When the Church in your country furthers the awareness that these same values must inspire both public and private life, she does not do so out of political ambition but rather in order to be faithful to the mission that her divine Founder has entrusted to her. Since by her nature and mission the Church, as the Second Vatican Council says, “is universal in that she is not committed to any one culture or to any political, economic or social system. Hence she can be a very close bond between the various communities of men and nations, provided they have trust in the Church and guarantee her true freedom to carry out her mission” (Pastoral Constitution on the Church in the Modern World Gaudium et Spes , n. 42).
She does not represent partial or temporary models of society but endeavours to transform hearts and minds so that men and women may rediscover and recognize themselves in the full truth of their humanity.
Given that the Church's mission is a moral and religious one the Church respects the State's specific area of competence. At the same time she encourages Christians to assume their civic responsibilities fully so that, with the other citizens, they may contribute effectively to the common good and to the great human causes.
Respectful collaboration and loyal understanding between the Church and the civil authority cannot but benefit Portuguese society.
Motivated by this hope, the new Concordat between the Holy See and Portugal which you recalled Mr Ambassador, was signed six years ago [18 May 2004]. On that occasion Pope John Paul II saw this juridical instrument as a confirmation of the “reciprocal sentiments of respect that mark the relations between the Holy See and Portugal”, and expressed the hope that the new Concordat might “encourage ever better understanding between the State Authorities and the Pastors of the Church for the common good of the Nation” ( L’Osservatore Romano, English edition, 2 June 2004, p. 5).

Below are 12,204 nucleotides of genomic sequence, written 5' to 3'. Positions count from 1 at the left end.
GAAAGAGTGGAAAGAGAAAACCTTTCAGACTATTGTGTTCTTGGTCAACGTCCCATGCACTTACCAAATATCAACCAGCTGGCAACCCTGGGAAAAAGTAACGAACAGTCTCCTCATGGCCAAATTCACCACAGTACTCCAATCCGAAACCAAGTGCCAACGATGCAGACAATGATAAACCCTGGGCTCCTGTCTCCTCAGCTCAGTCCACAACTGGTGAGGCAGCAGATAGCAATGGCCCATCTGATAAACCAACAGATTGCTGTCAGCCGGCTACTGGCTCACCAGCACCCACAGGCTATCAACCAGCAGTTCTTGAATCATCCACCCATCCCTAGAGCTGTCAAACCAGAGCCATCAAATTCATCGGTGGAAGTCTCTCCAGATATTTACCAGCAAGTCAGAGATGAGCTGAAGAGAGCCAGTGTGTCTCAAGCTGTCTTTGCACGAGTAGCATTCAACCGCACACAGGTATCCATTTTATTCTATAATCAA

Mr Ambassador, I listened with joy to your aspiration to encourage the efforts being made for the full and faithful application of the Concordat in the various contexts of the Catholic Church and of Portuguese society.
Before concluding this Meeting, I wish to assure you, Mr Ambassador, of the full collaboration and support of the Holy See as you carry out the lofty mission that has been entrusted to you. Through the intercession of Our Lady of Fatima I ask the good Lord of Heaven to assist with an abundance of his gifts to you, Your Excellency, your distinguished family, all who serve the common good of the Portuguese Nation and all its people, to whom I impart my Blessing.
St. Peter’s Square
Sept. 19, 2019
Religion and culture for cooperation between peoples
On Thursday, 20 May, Mr Lnvsantseren Orgil, Ambassador of Mongolia, presented his Letters of Credence ...
An example of freedom of religion and worship
On Thursday, 9 June, Mr Henry Llewellyn Lawrence, Ambassador of Belize to the Holy See, ...
Respect for life and religious freedom
In the face of a “profound disquiet” generated by economic, political and social crises which ...